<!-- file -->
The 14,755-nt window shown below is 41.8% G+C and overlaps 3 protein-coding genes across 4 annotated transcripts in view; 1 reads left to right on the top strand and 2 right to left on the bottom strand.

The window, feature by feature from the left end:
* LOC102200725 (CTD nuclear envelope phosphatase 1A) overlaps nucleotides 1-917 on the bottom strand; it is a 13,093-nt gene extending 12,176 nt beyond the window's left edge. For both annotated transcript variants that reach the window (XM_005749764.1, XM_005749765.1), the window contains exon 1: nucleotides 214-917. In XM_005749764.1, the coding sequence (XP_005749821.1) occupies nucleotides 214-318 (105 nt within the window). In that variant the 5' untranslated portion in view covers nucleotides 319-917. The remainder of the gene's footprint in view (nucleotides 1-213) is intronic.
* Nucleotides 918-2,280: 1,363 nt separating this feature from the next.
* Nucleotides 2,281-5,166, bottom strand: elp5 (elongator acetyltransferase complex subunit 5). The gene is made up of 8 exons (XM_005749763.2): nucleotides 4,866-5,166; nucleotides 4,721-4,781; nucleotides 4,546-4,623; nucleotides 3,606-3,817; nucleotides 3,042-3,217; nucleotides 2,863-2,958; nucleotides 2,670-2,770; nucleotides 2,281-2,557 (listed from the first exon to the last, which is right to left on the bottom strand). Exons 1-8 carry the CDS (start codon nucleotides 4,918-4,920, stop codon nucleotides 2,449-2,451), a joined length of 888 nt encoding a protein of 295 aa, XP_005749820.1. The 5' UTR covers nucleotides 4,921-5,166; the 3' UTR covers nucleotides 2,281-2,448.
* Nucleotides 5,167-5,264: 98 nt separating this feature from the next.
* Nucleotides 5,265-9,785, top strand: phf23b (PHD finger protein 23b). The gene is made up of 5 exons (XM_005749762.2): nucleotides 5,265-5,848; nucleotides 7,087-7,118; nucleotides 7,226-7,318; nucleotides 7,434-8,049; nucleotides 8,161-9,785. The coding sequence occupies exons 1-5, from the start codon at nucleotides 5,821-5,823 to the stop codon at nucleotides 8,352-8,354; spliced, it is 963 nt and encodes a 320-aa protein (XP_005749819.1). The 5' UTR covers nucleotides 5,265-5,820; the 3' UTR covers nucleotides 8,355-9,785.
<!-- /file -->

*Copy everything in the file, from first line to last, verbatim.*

The 14,755-nt window shown below is 41.8% G+C and overlaps 3 protein-coding genes across 4 annotated transcripts in view; 1 reads left to right on the top strand and 2 right to left on the bottom strand.

The window, feature by feature from the left end:
* LOC102200725 (CTD nuclear envelope phosphatase 1A) overlaps nucleotides 1-917 on the bottom strand; it is a 13,093-nt gene extending 12,176 nt beyond the window's left edge. For both annotated transcript variants that reach the window (XM_005749764.1, XM_005749765.1), the window contains exon 1: nucleotides 214-917. In XM_005749764.1, the coding sequence (XP_005749821.1) occupies nucleotides 214-318 (105 nt within the window). In that variant the 5' untranslated portion in view covers nucleotides 319-917. The remainder of the gene's footprint in view (nucleotides 1-213) is intronic.
* Nucleotides 918-2,280: 1,363 nt separating this feature from the next.
* Nucleotides 2,281-5,166, bottom strand: elp5 (elongator acetyltransferase complex subunit 5). The gene is made up of 8 exons (XM_005749763.2): nucleotides 4,866-5,166; nucleotides 4,721-4,781; nucleotides 4,546-4,623; nucleotides 3,606-3,817; nucleotides 3,042-3,217; nucleotides 2,863-2,958; nucleotides 2,670-2,770; nucleotides 2,281-2,557 (listed from the first exon to the last, which is right to left on the bottom strand). Exons 1-8 carry the CDS (start codon nucleotides 4,918-4,920, stop codon nucleotides 2,449-2,451), a joined length of 888 nt encoding a protein of 295 aa, XP_005749820.1. The 5' UTR covers nucleotides 4,921-5,166; the 3' UTR covers nucleotides 2,281-2,448.
* Nucleotides 5,167-5,264: 98 nt separating this feature from the next.
* Nucleotides 5,265-9,785, top strand: phf23b (PHD finger protein 23b). The gene is made up of 5 exons (XM_005749762.2): nucleotides 5,265-5,848; nucleotides 7,087-7,118; nucleotides 7,226-7,318; nucleotides 7,434-8,049; nucleotides 8,161-9,785. The coding sequence occupies exons 1-5, from the start codon at nucleotides 5,821-5,823 to the stop codon at nucleotides 8,352-8,354; spliced, it is 963 nt and encodes a 320-aa protein (XP_005749819.1). The 5' UTR covers nucleotides 5,265-5,820; the 3' UTR covers nucleotides 8,355-9,785.